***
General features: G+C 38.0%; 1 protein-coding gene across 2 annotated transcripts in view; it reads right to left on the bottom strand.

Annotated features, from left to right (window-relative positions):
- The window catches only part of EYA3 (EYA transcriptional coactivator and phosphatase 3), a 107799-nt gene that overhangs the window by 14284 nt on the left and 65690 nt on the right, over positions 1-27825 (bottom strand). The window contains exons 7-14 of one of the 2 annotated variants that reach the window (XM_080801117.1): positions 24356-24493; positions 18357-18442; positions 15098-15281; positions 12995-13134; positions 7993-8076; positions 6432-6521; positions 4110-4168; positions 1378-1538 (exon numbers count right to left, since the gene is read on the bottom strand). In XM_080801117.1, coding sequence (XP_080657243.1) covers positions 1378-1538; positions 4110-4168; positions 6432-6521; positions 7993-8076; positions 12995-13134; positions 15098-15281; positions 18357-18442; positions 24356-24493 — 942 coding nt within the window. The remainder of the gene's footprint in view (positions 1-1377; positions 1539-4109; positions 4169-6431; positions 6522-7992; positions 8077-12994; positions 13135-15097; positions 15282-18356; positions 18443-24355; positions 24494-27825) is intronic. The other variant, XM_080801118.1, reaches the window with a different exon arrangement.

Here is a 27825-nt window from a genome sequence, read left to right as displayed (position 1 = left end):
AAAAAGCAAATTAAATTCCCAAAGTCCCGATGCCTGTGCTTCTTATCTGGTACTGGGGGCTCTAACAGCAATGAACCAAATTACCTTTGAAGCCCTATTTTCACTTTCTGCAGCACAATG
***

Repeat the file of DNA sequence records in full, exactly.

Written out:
General features: G+C 38.0%; 1 protein-coding gene across 2 annotated transcripts in view; it reads right to left on the bottom strand.

Annotated features, from left to right (window-relative positions):
- The window catches only part of EYA3 (EYA transcriptional coactivator and phosphatase 3), a 107799-nt gene that overhangs the window by 14284 nt on the left and 65690 nt on the right, over positions 1-27825 (bottom strand). The window contains exons 7-14 of one of the 2 annotated variants that reach the window (XM_080801117.1): positions 24356-24493; positions 18357-18442; positions 15098-15281; positions 12995-13134; positions 7993-8076; positions 6432-6521; positions 4110-4168; positions 1378-1538 (exon numbers count right to left, since the gene is read on the bottom strand). In XM_080801117.1, coding sequence (XP_080657243.1) covers positions 1378-1538; positions 4110-4168; positions 6432-6521; positions 7993-8076; positions 12995-13134; positions 15098-15281; positions 18357-18442; positions 24356-24493 — 942 coding nt within the window. The remainder of the gene's footprint in view (positions 1-1377; positions 1539-4109; positions 4169-6431; positions 6522-7992; positions 8077-12994; positions 13135-15097; positions 15282-18356; positions 18443-24355; positions 24494-27825) is intronic. The other variant, XM_080801118.1, reaches the window with a different exon arrangement.

Here is a 27825-nt window from a genome sequence, read left to right as displayed (position 1 = left end):
AAAAAGCAAATTAAATTCCCAAAGTCCCGATGCCTGTGCTTCTTATCTGGTACTGGGGGCTCTAACAGCAATGAACCAAATTACCTTTGAAGCCCTATTTTCACTTTCTGCAGCACAATG